One of the best feelings in the game is succeeding with an off-the-wall deck to the amazement of everyone around you. Normally, I like to talk about specific rogue decks that seem promising. In this article, however, I’m going to go in-depth on rogue in general. Rogue decks are absolutely my favorite part of the game, and almost all of the tournament success I’ve found over the past years has been through playing these types of decks. I am constantly trying to create effective rogue decks because I dislike playing meta decks, the decks that everyone is playing. Playing standard decks is much less fun and satisfying to me. I know many people feel the same way, and some people favor rogues due to budget restraints as well. Of course, I don’t play rogue decks just to play rogue decks. I will use what I think is the optimal play for a given tournament, it just so happens that it turns out to be a rogue deck more often than not. Through this article, my goal is to provide everything you need to know in order to understand and create rogue decks.
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What Is Rogue?
For the purposes of this article I’m going to define a rogue deck as “an unusual deck that is viable in competitive play.” This does not include low-tier decks that are rarely seen nowadays such as Thundurus-EX / Deoxys-EX / Kyurem or M Manectric-EX / Yveltal-EX. This also excludes gimmicky and non-viable decks such as Butterfree / Miltank and Politoed.
Rogue decks come in two main forms, both of which can work. The first is the anti-meta deck. These are decks that are built specifically to have favorable matchups against a handful of popular decks, while accepting bad matchups against almost everything else. These decks are very high-risk / high-reward, and should only be used when the time is perfect to exploit the metagame. One example of these types of decks is the Landorus-EX / Pyroar / Manectric (DRX #43) deck I used at Nationals last year. This deck was made to beat three of the popular decks at the time; namely Virizion-EX / Genesect-EX, Yveltal-EX, and Plasma (TDK and Lugia-EX). However, the deck stood almost no chance against anything else, and I ended up losing handily to one of the few Charizard-EX / Pyroar decks. A less drastic example of an anti-meta rogue would be Brandon Salazar and Luke Kirkham’s Landorus-EX / Raichu / Garbodor deck. It accepted an auto-loss to TDK in exchange for great Yveltal-EX and Pyroar matchups. It was more inherently strong than my deck, and as such could stand up to other decks even without having an auto-win.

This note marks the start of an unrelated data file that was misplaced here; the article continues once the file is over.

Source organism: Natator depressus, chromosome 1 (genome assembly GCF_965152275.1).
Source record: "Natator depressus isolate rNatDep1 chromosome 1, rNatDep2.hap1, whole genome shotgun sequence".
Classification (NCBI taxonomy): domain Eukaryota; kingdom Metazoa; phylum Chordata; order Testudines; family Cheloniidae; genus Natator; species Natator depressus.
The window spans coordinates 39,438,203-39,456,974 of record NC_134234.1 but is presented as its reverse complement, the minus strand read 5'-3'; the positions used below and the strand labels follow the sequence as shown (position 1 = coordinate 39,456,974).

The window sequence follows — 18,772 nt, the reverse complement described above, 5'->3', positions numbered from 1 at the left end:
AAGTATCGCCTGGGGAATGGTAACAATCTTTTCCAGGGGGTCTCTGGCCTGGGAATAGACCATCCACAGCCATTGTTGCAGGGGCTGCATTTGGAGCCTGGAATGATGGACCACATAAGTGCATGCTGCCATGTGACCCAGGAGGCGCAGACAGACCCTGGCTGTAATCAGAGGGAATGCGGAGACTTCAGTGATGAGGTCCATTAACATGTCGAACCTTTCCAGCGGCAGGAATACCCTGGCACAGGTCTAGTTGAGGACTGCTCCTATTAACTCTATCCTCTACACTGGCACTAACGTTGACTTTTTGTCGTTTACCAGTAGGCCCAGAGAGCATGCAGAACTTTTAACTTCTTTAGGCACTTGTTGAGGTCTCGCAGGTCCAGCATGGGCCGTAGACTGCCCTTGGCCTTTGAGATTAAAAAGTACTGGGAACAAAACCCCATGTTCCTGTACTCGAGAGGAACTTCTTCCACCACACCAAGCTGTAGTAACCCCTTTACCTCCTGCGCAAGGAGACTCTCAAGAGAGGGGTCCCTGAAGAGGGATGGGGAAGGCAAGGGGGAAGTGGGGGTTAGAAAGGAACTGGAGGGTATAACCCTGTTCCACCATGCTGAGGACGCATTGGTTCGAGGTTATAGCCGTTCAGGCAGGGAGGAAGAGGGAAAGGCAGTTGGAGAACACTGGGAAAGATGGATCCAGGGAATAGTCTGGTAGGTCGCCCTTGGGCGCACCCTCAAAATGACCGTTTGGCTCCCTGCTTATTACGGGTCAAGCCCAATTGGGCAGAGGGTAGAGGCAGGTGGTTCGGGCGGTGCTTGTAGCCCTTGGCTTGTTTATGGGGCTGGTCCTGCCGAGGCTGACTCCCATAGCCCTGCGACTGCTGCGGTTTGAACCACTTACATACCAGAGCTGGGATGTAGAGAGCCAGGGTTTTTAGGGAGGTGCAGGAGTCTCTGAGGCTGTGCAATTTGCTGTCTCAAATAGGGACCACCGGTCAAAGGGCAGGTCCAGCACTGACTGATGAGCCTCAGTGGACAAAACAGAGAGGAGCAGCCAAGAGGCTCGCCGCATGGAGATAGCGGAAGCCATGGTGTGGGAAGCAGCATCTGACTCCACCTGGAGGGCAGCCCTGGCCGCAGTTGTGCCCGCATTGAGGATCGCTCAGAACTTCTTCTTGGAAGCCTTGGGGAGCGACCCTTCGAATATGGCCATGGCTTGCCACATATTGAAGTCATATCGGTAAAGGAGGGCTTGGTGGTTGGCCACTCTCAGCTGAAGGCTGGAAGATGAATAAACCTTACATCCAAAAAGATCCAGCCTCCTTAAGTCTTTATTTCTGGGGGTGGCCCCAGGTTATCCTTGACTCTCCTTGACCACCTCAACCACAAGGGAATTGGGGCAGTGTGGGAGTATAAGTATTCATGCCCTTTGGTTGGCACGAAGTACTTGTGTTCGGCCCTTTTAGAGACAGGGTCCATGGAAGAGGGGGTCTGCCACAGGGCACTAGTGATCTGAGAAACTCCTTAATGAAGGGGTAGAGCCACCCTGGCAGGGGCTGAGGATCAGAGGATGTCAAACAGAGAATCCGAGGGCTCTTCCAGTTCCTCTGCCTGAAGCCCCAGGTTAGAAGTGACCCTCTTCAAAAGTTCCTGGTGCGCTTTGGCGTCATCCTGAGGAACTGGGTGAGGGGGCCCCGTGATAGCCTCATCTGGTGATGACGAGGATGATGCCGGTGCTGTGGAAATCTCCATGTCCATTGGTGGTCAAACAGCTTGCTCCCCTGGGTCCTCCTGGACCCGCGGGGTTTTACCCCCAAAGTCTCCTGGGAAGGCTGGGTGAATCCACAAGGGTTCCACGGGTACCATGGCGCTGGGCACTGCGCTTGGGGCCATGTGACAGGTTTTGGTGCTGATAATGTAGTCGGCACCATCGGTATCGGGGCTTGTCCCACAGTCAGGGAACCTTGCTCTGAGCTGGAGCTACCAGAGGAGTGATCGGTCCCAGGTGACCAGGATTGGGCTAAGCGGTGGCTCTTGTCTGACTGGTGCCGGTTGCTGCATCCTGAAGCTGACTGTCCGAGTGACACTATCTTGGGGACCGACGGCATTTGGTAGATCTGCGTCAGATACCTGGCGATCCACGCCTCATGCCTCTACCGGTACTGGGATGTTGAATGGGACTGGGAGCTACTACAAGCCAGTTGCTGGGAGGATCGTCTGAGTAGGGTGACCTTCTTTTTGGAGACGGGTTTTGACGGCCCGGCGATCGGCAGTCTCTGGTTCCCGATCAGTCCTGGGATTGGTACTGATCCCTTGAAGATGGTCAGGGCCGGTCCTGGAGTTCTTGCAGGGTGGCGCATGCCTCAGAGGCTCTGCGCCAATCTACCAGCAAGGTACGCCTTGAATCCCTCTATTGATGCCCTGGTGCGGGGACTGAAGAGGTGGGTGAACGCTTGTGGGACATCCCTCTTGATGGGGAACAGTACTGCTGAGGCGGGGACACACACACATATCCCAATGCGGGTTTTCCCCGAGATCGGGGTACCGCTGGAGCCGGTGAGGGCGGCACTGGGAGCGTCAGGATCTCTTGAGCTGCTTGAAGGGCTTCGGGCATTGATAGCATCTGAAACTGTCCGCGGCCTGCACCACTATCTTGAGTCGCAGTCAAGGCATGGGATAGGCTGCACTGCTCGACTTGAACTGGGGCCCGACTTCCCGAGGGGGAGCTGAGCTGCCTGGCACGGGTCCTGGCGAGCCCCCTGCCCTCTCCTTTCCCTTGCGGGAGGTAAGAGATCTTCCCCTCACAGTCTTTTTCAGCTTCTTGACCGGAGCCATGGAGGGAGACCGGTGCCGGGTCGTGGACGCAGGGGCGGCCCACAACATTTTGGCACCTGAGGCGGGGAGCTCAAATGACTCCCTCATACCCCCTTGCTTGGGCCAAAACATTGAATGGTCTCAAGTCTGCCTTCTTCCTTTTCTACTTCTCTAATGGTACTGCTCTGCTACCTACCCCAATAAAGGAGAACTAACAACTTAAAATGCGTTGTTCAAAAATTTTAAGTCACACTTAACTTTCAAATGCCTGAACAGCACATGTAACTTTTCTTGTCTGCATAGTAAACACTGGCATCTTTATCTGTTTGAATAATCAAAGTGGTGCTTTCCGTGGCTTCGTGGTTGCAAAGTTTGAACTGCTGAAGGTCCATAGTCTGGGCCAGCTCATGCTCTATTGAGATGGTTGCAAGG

The second kind of rogue deck is the kind that employs an exceptionally strong core strategy to overpower opponents. This is also what meta decks usually do, so if one of these kinds of rogues is consistent enough it will usually become a meta deck after someone places high with it at a tournament. These are built with one strategy in mind, and sometimes include an alternate “win condition” such as developing an invincible board position or denying opponents of a particular resource. One of the most famous examples of these kinds of decks would be Ross Cawthon’s “The Truth.” This deck used Reuniclus from Dragons Exalted, Vileplume from Undaunted, Blissey Prime, and high HP attackers to maintain a desirable board state in which nothing could be KO’d before decimating the opponent’s side. A couple more examples would be the recently seen Flygon / Dusknoir and Seismitoad-EX / Crawdaunt decks.
Next I will cover the process I use to come up with all my crazy rogue decks that have defined many of my best placings in tournaments, the different varieties of rogue decks, and how to deal with other player’s bizarre decks. Then I’ll briefly go over how to apply these unusual ideas to some cards in the brand new Roaring Skies / post-Lysandre’s Trump Card format. Playing a rogue deck can really give you an edge over unsuspecting players, and I believe knowing how to concoct them yourself really puts you ahead of everyone else, which this article will teach you how to do. So are you ready to improve your game right here and right now?
This concludes the public portion of this article.
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